Salt Lake City’s KCPW cites program costs, duplication in canceling NPR programs

Salt Lake City pubcaster Wasatch Public Media, licensee of KCPW-FM, will drop all NPR programs June 24, a schedule change intended to save money and differentiate its service from other pubcasters in the market. “A lot of the decision just came down to sheer economics – NPR is just getting more and more expensive,” said Wasatch C.E.O. Ed Sweeney. “And, when you already have NPR in the market with other stations, it just gets harder and harder to set yourself apart when pitching to sponsors and underwriters.” The University of Utah’s KUER-FM is KCPW’s primary competitor for NPR news listeners. “We were just looking more and more alike, and you can’t stay in business doing that,” Sweeney said.

Anonymous lender saves Salt Lake station from default

An unexpected intervention from an anonymous lender has saved Salt Lake City’s KCPW-FM from defaulting on a loan, ensuring that it will continue operating for the foreseeable future. Leaders of the news station learned Oct. 25 [2011] that they could borrow up to $250,000 from the anonymous lender, enough to enable them to repay a loan from National Cooperative Bank due Oct. 31. The anonymous lender will give KCPW six months to repay, says Ed Sweeney, KCPW’s g.m.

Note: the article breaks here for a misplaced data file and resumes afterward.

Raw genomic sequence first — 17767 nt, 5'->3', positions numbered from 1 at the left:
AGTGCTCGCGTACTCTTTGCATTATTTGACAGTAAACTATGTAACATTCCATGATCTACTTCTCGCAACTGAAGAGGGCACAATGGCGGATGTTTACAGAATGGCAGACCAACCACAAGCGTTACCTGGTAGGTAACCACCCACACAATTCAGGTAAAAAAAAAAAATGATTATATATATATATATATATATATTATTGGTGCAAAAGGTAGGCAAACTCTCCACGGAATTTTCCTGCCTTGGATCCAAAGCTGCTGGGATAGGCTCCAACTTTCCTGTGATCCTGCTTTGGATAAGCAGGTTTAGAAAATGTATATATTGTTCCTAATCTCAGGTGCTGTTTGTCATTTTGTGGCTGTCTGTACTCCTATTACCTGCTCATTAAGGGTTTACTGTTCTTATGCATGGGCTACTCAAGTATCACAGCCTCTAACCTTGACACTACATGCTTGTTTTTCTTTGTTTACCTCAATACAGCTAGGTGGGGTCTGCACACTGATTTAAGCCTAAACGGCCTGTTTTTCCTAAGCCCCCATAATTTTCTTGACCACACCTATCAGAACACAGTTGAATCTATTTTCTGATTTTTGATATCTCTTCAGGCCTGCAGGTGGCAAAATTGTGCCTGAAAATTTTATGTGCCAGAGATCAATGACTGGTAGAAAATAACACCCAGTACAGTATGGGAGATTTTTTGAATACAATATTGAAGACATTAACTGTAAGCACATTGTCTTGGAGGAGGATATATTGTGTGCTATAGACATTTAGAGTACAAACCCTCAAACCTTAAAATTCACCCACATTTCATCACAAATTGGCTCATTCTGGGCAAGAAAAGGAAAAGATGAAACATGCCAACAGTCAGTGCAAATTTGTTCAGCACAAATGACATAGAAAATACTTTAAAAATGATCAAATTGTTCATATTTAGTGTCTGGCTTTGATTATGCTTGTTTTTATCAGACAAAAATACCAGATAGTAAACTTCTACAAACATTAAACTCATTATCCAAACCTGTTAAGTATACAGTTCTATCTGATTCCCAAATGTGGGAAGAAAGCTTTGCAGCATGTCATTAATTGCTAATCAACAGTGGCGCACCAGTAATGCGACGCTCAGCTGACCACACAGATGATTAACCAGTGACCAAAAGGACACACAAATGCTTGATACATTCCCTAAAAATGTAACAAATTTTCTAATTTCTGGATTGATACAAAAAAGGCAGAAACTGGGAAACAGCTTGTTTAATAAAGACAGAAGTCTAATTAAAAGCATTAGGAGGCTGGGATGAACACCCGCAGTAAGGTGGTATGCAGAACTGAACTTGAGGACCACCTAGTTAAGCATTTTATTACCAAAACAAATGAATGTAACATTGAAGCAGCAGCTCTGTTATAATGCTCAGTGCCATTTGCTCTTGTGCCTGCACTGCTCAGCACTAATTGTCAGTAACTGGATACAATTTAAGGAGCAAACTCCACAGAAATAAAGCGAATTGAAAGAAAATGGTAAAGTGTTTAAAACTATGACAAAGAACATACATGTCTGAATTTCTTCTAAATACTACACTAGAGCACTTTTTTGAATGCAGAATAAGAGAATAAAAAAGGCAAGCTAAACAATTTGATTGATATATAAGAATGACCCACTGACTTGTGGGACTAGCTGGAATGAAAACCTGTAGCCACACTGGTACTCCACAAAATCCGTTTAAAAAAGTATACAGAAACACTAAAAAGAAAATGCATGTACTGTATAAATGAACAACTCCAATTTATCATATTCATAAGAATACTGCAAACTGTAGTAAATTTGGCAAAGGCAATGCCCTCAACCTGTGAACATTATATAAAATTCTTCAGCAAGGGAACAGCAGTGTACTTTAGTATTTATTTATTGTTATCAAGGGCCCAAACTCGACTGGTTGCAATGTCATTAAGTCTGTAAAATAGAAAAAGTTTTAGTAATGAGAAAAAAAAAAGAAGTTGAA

The breakthrough came after a roller-coaster month for KCPW.

Salt Lake news station back in jeopardy

KCPW in Salt Lake City is less than two weeks from a loan default that could put it off the air. The new nonprofit licensee celebrated its purchase of KCPW frequency to maintain the news/talk station in 2008, but it’s now struggling to make payments on loans that financed the $2.4 million purchase. Wasatch Public Media has until Oct. 31 [2011] to pay off a $250,000 loan from National Cooperative Bank, and if it fails, the bank will call in a separate $1.8 million loan. A rescue package put together last week by Salt Lake’s Redevelopment Agency fell through over the weekend.